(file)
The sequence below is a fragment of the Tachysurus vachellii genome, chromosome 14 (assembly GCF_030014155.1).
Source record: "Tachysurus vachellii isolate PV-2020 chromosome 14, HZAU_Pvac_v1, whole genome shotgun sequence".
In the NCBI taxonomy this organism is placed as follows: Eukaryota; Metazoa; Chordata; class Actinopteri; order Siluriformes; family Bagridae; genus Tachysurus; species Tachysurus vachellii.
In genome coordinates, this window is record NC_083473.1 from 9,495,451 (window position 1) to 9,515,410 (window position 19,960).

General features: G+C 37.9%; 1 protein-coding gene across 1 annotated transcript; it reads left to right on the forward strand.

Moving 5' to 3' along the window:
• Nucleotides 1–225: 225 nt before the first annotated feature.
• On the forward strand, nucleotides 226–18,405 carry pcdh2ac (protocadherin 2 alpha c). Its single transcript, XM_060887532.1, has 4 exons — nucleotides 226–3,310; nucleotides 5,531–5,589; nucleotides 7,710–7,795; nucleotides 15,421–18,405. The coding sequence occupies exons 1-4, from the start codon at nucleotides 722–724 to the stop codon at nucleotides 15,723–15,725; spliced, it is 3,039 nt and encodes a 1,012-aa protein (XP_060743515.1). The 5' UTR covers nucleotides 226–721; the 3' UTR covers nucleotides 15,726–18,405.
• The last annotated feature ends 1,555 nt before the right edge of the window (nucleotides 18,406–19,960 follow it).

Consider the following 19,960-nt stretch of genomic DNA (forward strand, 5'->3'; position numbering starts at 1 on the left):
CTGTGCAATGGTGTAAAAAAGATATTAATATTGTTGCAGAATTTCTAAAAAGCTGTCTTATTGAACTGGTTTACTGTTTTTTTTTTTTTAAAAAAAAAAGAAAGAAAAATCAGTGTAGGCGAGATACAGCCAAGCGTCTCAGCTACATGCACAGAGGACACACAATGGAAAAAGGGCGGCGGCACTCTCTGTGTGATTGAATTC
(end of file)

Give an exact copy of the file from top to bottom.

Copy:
The sequence below is a fragment of the Tachysurus vachellii genome, chromosome 14 (assembly GCF_030014155.1).
Source record: "Tachysurus vachellii isolate PV-2020 chromosome 14, HZAU_Pvac_v1, whole genome shotgun sequence".
In the NCBI taxonomy this organism is placed as follows: Eukaryota; Metazoa; Chordata; class Actinopteri; order Siluriformes; family Bagridae; genus Tachysurus; species Tachysurus vachellii.
In genome coordinates, this window is record NC_083473.1 from 9,495,451 (window position 1) to 9,515,410 (window position 19,960).

General features: G+C 37.9%; 1 protein-coding gene across 1 annotated transcript; it reads left to right on the forward strand.

Moving 5' to 3' along the window:
• Nucleotides 1–225: 225 nt before the first annotated feature.
• On the forward strand, nucleotides 226–18,405 carry pcdh2ac (protocadherin 2 alpha c). Its single transcript, XM_060887532.1, has 4 exons — nucleotides 226–3,310; nucleotides 5,531–5,589; nucleotides 7,710–7,795; nucleotides 15,421–18,405. The coding sequence occupies exons 1-4, from the start codon at nucleotides 722–724 to the stop codon at nucleotides 15,723–15,725; spliced, it is 3,039 nt and encodes a 1,012-aa protein (XP_060743515.1). The 5' UTR covers nucleotides 226–721; the 3' UTR covers nucleotides 15,726–18,405.
• The last annotated feature ends 1,555 nt before the right edge of the window (nucleotides 18,406–19,960 follow it).

Consider the following 19,960-nt stretch of genomic DNA (forward strand, 5'->3'; position numbering starts at 1 on the left):
CTGTGCAATGGTGTAAAAAAGATATTAATATTGTTGCAGAATTTCTAAAAAGCTGTCTTATTGAACTGGTTTACTGTTTTTTTTTTTTTAAAAAAAAAAGAAAGAAAAATCAGTGTAGGCGAGATACAGCCAAGCGTCTCAGCTACATGCACAGAGGACACACAATGGAAAAAGGGCGGCGGCACTCTCTGTGTGATTGAATTC